God’s word speaks into our lives, into life

Your word is a lamp for my feet,
a light on my path.

Psalm 119:105

If you read the Bible, God’s word from cover to cover you’ll find out God’s priority of love for God in response to God’s love, and love for our neighbor as we love ourselves. Justice along with mercy is a major theme, the end of the story, shalom: universal flourishing, prosperity, and peace in the new creation in Jesus.

If God’s word is to have the impact needed, we must be in it every day, day and night. And we must hear God’s concern for the poor, the oppressed, for the foreigner, the disenfranchised, those pushed to the margins. It isn’t only about my personal relationship with God, but it’s also about my relationship with others. And it’s about God’s people together in love as a witness to the world of God’s goodness and kingdom come in Jesus, feet on the ground and hands in love helping those in need.

It’s a new vision by which not only the world is ultimately judged, but which should impact the world to at least be held to a higher standard.

That’s part of what we have when we hold a Bible in our hands, open it up, read its pages, and respond to God’s word in faith and prayer. And keep doing that. In and through Jesus.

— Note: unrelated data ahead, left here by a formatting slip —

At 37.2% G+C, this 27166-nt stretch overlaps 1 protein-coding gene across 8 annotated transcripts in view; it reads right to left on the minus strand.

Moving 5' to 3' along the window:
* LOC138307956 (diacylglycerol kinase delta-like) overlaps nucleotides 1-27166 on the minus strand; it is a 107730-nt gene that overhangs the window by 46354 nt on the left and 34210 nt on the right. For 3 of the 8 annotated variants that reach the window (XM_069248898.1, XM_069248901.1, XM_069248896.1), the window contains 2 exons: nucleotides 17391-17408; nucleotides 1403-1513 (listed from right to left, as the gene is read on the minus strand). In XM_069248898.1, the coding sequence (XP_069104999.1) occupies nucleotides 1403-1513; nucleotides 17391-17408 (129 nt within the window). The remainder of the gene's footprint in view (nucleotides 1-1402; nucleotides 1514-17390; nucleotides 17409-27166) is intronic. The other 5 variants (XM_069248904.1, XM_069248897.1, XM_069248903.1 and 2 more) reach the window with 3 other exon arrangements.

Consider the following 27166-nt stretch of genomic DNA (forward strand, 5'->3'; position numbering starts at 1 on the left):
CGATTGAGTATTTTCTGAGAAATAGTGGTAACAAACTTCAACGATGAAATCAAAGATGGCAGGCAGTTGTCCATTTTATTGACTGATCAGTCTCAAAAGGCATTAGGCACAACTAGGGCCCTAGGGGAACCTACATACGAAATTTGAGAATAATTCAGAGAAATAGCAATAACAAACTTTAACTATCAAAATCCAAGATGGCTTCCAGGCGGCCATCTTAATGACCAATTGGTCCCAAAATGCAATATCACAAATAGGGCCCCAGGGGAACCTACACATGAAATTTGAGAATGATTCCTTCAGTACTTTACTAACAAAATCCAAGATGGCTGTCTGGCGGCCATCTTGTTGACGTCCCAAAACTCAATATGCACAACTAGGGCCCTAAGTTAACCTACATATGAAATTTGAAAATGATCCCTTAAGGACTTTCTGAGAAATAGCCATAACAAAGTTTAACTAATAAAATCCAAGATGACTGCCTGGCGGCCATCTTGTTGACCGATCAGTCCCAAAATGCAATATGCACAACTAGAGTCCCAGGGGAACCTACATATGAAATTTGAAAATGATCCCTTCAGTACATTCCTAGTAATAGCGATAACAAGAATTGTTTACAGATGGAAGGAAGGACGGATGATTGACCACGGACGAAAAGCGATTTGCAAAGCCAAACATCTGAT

realism and relief from the Psalms

For the director of music. With stringed instruments. A maskil of David.

Listen to my prayer, O God,
do not ignore my plea;
hear me and answer me.
My thoughts trouble me and I am distraught
because of what my enemy is saying,
because of the threats of the wicked;
for they bring down suffering on me
and assail me in their anger.

My heart is in anguish within me;
the terrors of death have fallen on me.
Fear and trembling have beset me;
horror has overwhelmed me.
I said, “Oh, that I had the wings of a dove!
I would fly away and be at rest.
I would flee far away
and stay in the desert;
I would hurry to my place of shelter,
far from the tempest and storm.”

Lord, confuse the wicked, confound their words,
for I see violence and strife in the city.
Day and night they prowl about on its walls;
malice and abuse are within it.
Destructive forces are at work in the city;
threats and lies never leave its streets.

If an enemy were insulting me,